How to Submit a Bug/Feature Request for Silverlight.

Stephen Price sent me a piece of email asking how the heck does one submit a bug to Silverlight Team?

I replied "" thinking it was self-explanatory from there and off you go. I then actually clicked on it and I'm embarrassed to say that not only is it not visible as to how, but the way I found out was to Search it and got the answer from a blog.

The answer is to go to:

You'll see the following:


Now, please click on the "Browse Existing Product Feedback" and do a quick scan / check to see if your bug etc exists here.

Given that it doesn't appear to be obvious here for folks to find, I'm guessing there is not a lot there (in which case, get the word out for me while I work internally to get this amplified more, and you in turn can help turn the tide).

Once you're ready to submit a bug / feature, please click on either one. Now via this link you can submit a bug to either Visual Studio or Silverlight, Keep in mind you'll need a ID to do so.

This is found under the Version pulldown:


Enter the various information and then keep track of your this issue and how we're tracking in terms of any work around's.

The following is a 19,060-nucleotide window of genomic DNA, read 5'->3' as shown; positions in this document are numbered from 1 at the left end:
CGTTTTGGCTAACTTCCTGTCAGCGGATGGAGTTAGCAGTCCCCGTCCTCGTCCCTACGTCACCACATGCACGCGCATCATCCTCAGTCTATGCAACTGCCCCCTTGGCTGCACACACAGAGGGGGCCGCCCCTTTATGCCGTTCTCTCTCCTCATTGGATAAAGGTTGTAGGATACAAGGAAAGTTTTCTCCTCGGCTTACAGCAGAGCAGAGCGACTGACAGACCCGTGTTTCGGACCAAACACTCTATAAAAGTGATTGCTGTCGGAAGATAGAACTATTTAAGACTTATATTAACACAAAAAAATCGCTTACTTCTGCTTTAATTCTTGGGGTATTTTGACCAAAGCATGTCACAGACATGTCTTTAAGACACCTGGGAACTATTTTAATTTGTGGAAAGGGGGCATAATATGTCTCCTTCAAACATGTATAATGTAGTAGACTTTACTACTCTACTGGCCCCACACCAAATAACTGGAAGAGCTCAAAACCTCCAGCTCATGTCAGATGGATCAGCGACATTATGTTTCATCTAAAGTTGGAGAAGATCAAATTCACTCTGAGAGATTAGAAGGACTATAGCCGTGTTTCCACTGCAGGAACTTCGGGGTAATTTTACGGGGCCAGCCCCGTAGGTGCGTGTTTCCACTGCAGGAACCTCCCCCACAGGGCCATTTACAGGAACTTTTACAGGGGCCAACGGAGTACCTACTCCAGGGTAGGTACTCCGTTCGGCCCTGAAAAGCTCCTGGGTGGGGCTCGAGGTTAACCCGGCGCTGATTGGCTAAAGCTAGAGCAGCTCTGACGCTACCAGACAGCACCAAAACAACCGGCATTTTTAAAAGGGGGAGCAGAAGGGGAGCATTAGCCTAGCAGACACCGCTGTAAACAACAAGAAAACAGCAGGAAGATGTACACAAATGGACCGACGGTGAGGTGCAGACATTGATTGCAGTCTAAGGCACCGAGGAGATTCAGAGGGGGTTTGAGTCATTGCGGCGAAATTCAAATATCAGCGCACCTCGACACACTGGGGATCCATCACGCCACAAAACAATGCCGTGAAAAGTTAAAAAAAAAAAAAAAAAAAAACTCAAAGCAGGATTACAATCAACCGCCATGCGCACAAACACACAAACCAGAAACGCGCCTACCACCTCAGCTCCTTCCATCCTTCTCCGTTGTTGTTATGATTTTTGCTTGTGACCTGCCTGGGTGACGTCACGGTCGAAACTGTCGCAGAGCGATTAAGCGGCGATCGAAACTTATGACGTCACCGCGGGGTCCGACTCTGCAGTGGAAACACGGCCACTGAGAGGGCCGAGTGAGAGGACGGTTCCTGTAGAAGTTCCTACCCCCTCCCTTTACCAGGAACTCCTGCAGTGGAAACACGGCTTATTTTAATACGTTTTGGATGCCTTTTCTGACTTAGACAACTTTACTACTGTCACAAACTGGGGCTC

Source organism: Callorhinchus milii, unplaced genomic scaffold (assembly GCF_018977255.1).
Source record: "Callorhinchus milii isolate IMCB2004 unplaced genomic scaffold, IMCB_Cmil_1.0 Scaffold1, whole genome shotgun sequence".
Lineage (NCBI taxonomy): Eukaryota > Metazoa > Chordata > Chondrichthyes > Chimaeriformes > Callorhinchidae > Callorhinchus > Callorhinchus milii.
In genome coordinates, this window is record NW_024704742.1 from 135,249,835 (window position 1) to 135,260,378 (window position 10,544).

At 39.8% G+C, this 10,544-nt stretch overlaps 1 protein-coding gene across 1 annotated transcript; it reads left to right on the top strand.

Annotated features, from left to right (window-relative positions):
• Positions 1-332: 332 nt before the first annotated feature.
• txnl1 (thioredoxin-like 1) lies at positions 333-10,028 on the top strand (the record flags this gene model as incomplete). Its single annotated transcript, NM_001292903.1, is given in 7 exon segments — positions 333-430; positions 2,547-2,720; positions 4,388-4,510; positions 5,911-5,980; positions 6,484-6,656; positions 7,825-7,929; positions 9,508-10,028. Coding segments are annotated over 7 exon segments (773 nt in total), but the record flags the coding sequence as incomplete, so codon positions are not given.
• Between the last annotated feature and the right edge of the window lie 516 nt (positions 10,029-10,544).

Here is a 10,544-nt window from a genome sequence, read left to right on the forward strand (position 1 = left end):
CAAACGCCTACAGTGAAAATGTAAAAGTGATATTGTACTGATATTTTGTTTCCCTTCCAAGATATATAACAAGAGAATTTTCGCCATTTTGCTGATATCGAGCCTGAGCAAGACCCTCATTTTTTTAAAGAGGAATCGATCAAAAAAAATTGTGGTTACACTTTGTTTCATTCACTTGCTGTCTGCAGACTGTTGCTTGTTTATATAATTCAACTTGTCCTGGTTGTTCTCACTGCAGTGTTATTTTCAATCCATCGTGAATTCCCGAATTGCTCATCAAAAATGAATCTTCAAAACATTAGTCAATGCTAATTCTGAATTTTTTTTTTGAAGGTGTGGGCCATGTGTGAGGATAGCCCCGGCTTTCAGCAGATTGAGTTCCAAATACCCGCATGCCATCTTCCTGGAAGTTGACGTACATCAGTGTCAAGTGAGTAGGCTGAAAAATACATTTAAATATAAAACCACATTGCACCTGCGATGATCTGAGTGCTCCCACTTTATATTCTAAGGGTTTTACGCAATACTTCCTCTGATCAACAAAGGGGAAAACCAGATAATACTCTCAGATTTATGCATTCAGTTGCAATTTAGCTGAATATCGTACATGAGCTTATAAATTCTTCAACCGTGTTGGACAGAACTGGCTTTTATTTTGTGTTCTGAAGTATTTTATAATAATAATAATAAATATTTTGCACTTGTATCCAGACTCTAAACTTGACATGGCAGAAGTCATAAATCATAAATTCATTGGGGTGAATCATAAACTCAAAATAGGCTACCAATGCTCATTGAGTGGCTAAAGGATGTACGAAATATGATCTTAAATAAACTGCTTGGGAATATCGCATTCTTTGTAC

I'll be looking internally here on how we can go about adjusting this to being more simplified as I think we can do better with the above and I'm extremely keen to see your feedback (positive, neutral or negative) around our entire UX Platform + Tools and want to ensure there is minimal entry barrier here to getting it from you.

Please bare with us for a little while longer while we fix this and ensure it's simplified and amplified.

Thanks Stephen for pointing this out!

Comments (4)
  1. M@ says:

    you should have told him to google it, well now anyway.

    from now on I’ll tell people to google it as the first result on google is perfect. its your blog posting, how ever I can’t seem to find any relevant results on this thing

  2. Tom says:

    Yes, it’s quite confusing to go to Connect, browse the list of all connections, and not see any mention of Silverlight anywhere.  Who would guess that it’s lumped under "Visual Studio and the .NET Framework"?  Why would you put Visual Studio and the .NET Framework together as one connection?  Why is there a separate connection for WPF?

    If you want to make it easier for people, you should fix the list of connections so that it’s clear which one should be used for which product/technology.  Silverlight should be listed – preferably as its own connection, but if that’s not how you want to do it, you should at least mention it in the description for the Visual Studio and .NET Framework connection.

  3. Garry Trinder says:


    Agreed! and I’m working with the Connect Team to clean house a little on this. As its got a lot of positivity associated to it and we’d hate to not get any feedback from folks whom have taken the bet behind Silverlight/WPF + Tools.

    It’s a blindspot and I’m glad we’ve identified it.

  4. Garry Trinder says:


    Hey picking a search engine is much like picking a car "Ford vs Honda" take your pick up to you really 🙂

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